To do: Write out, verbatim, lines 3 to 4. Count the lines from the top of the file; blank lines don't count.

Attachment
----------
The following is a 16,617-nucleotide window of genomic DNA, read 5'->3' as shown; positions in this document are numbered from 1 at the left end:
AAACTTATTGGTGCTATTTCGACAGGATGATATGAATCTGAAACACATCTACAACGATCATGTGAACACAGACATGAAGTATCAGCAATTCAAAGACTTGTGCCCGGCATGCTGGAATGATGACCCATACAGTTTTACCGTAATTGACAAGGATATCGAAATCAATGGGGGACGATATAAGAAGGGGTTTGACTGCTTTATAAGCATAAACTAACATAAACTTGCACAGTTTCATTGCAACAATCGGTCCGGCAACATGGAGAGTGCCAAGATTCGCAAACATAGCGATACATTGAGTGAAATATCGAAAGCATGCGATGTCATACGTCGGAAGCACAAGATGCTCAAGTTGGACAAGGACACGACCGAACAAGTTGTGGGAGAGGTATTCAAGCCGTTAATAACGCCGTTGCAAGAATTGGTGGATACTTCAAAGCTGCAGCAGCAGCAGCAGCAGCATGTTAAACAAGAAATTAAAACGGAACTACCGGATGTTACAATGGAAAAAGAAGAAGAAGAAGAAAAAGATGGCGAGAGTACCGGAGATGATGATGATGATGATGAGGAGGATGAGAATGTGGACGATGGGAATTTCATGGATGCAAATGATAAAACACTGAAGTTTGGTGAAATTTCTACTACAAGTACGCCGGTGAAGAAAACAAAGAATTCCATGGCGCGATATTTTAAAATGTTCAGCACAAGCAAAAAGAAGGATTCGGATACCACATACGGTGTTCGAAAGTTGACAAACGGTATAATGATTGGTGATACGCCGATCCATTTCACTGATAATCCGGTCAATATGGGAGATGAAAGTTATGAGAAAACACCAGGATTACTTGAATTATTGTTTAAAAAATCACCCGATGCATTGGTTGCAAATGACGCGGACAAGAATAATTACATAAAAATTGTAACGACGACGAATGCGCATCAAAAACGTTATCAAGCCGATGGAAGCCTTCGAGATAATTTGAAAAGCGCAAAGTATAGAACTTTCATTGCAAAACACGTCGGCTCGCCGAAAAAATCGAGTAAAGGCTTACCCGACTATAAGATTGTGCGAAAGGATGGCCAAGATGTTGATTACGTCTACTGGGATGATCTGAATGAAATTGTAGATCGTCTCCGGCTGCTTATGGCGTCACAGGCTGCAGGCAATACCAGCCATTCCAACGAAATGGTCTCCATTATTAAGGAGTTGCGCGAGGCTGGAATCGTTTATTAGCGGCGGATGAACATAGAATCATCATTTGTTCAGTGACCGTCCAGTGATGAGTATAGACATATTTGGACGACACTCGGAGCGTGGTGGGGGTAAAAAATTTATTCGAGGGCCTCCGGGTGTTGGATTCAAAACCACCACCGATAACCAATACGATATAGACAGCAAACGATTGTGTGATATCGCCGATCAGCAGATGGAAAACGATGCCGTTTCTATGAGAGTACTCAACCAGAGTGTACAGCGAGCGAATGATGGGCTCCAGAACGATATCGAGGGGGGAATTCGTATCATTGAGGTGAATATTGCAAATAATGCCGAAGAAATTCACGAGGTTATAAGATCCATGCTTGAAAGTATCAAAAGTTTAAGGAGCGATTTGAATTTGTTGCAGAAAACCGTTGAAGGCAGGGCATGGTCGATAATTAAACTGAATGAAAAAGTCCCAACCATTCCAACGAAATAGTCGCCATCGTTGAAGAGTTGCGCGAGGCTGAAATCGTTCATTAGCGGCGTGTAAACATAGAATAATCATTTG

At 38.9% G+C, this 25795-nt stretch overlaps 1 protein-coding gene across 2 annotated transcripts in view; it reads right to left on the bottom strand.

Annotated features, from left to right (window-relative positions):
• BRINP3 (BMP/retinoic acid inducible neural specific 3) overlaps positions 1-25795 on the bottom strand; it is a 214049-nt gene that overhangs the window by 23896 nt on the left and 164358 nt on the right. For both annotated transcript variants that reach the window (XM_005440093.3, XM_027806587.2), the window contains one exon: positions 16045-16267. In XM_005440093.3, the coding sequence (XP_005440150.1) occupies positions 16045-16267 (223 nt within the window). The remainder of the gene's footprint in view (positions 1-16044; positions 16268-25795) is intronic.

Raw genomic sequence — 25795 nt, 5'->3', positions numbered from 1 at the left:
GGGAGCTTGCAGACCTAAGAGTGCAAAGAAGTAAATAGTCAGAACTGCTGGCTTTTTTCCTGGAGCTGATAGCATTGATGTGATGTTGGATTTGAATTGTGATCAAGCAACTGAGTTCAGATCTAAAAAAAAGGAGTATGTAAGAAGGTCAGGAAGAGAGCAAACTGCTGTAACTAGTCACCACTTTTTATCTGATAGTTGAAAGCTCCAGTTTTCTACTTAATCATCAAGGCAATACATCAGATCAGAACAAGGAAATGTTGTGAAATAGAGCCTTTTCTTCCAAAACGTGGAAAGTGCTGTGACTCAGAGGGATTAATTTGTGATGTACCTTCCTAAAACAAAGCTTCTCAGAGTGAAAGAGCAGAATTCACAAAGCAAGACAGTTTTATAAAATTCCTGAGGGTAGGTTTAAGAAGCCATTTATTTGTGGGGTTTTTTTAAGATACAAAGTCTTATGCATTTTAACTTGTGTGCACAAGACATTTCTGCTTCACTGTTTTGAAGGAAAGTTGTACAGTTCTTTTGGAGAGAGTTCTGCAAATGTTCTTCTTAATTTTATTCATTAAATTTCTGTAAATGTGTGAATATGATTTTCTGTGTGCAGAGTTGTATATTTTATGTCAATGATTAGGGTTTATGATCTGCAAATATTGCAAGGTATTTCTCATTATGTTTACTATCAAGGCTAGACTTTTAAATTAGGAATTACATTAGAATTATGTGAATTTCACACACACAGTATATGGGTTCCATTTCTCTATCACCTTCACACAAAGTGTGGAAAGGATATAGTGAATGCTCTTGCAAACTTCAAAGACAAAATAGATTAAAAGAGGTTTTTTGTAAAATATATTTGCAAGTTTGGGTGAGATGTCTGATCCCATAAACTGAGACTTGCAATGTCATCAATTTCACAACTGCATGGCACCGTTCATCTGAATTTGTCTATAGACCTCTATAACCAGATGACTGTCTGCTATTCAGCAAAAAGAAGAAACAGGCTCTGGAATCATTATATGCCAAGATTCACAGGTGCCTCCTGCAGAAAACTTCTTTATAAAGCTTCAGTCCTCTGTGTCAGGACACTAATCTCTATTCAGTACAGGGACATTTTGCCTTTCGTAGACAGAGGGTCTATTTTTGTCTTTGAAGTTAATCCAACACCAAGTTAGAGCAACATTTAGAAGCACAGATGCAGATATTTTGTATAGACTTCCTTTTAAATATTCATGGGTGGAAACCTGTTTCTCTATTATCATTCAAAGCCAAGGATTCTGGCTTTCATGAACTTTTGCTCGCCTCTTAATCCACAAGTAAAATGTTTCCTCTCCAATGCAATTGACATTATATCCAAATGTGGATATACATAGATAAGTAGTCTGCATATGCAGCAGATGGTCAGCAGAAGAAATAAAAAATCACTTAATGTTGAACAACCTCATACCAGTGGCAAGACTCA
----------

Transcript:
At 38.9% G+C, this 25795-nt stretch overlaps 1 protein-coding gene across 2 annotated transcripts in view; it reads right to left on the bottom strand.

Annotated features, from left to right (window-relative positions):